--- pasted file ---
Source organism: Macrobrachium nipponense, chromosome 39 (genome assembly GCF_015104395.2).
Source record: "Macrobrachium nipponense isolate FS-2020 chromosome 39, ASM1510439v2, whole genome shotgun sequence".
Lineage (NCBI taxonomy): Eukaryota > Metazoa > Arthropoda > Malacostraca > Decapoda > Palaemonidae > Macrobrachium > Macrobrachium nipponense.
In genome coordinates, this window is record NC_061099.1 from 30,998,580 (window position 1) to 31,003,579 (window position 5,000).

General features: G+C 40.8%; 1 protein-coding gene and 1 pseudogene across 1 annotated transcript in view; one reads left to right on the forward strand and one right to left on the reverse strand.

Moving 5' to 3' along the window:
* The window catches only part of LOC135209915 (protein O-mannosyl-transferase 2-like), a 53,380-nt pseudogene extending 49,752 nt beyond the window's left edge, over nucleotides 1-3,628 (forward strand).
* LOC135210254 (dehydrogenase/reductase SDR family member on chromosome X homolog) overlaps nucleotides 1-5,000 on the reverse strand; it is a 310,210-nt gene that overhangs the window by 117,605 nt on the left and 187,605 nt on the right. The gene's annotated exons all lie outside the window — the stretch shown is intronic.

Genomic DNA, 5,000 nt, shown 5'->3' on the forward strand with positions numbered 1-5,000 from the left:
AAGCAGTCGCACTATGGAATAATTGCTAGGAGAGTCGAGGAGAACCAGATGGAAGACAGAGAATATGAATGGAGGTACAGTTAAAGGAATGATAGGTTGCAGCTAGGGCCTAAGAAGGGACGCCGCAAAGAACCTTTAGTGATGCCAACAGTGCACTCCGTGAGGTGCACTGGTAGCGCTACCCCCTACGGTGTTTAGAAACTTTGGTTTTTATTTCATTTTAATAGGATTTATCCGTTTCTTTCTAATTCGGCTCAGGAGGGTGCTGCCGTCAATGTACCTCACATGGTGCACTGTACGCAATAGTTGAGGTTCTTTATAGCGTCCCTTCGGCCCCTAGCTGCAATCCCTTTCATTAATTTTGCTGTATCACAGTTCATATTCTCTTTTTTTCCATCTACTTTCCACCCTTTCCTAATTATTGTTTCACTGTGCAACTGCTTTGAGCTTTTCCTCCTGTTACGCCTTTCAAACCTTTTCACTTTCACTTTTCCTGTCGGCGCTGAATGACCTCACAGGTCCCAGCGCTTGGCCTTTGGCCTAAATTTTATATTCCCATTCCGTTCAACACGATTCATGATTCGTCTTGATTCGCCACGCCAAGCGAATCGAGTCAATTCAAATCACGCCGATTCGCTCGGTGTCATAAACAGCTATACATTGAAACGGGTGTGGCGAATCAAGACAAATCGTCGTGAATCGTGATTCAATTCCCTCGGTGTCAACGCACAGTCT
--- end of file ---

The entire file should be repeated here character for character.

Source organism: Macrobrachium nipponense, chromosome 39 (genome assembly GCF_015104395.2).
Source record: "Macrobrachium nipponense isolate FS-2020 chromosome 39, ASM1510439v2, whole genome shotgun sequence".
Lineage (NCBI taxonomy): Eukaryota > Metazoa > Arthropoda > Malacostraca > Decapoda > Palaemonidae > Macrobrachium > Macrobrachium nipponense.
In genome coordinates, this window is record NC_061099.1 from 30,998,580 (window position 1) to 31,003,579 (window position 5,000).

General features: G+C 40.8%; 1 protein-coding gene and 1 pseudogene across 1 annotated transcript in view; one reads left to right on the forward strand and one right to left on the reverse strand.

Moving 5' to 3' along the window:
* The window catches only part of LOC135209915 (protein O-mannosyl-transferase 2-like), a 53,380-nt pseudogene extending 49,752 nt beyond the window's left edge, over nucleotides 1-3,628 (forward strand).
* LOC135210254 (dehydrogenase/reductase SDR family member on chromosome X homolog) overlaps nucleotides 1-5,000 on the reverse strand; it is a 310,210-nt gene that overhangs the window by 117,605 nt on the left and 187,605 nt on the right. The gene's annotated exons all lie outside the window — the stretch shown is intronic.

Genomic DNA, 5,000 nt, shown 5'->3' on the forward strand with positions numbered 1-5,000 from the left:
AAGCAGTCGCACTATGGAATAATTGCTAGGAGAGTCGAGGAGAACCAGATGGAAGACAGAGAATATGAATGGAGGTACAGTTAAAGGAATGATAGGTTGCAGCTAGGGCCTAAGAAGGGACGCCGCAAAGAACCTTTAGTGATGCCAACAGTGCACTCCGTGAGGTGCACTGGTAGCGCTACCCCCTACGGTGTTTAGAAACTTTGGTTTTTATTTCATTTTAATAGGATTTATCCGTTTCTTTCTAATTCGGCTCAGGAGGGTGCTGCCGTCAATGTACCTCACATGGTGCACTGTACGCAATAGTTGAGGTTCTTTATAGCGTCCCTTCGGCCCCTAGCTGCAATCCCTTTCATTAATTTTGCTGTATCACAGTTCATATTCTCTTTTTTTCCATCTACTTTCCACCCTTTCCTAATTATTGTTTCACTGTGCAACTGCTTTGAGCTTTTCCTCCTGTTACGCCTTTCAAACCTTTTCACTTTCACTTTTCCTGTCGGCGCTGAATGACCTCACAGGTCCCAGCGCTTGGCCTTTGGCCTAAATTTTATATTCCCATTCCGTTCAACACGATTCATGATTCGTCTTGATTCGCCACGCCAAGCGAATCGAGTCAATTCAAATCACGCCGATTCGCTCGGTGTCATAAACAGCTATACATTGAAACGGGTGTGGCGAATCAAGACAAATCGTCGTGAATCGTGATTCAATTCCCTCGGTGTCAACGCACAGTCT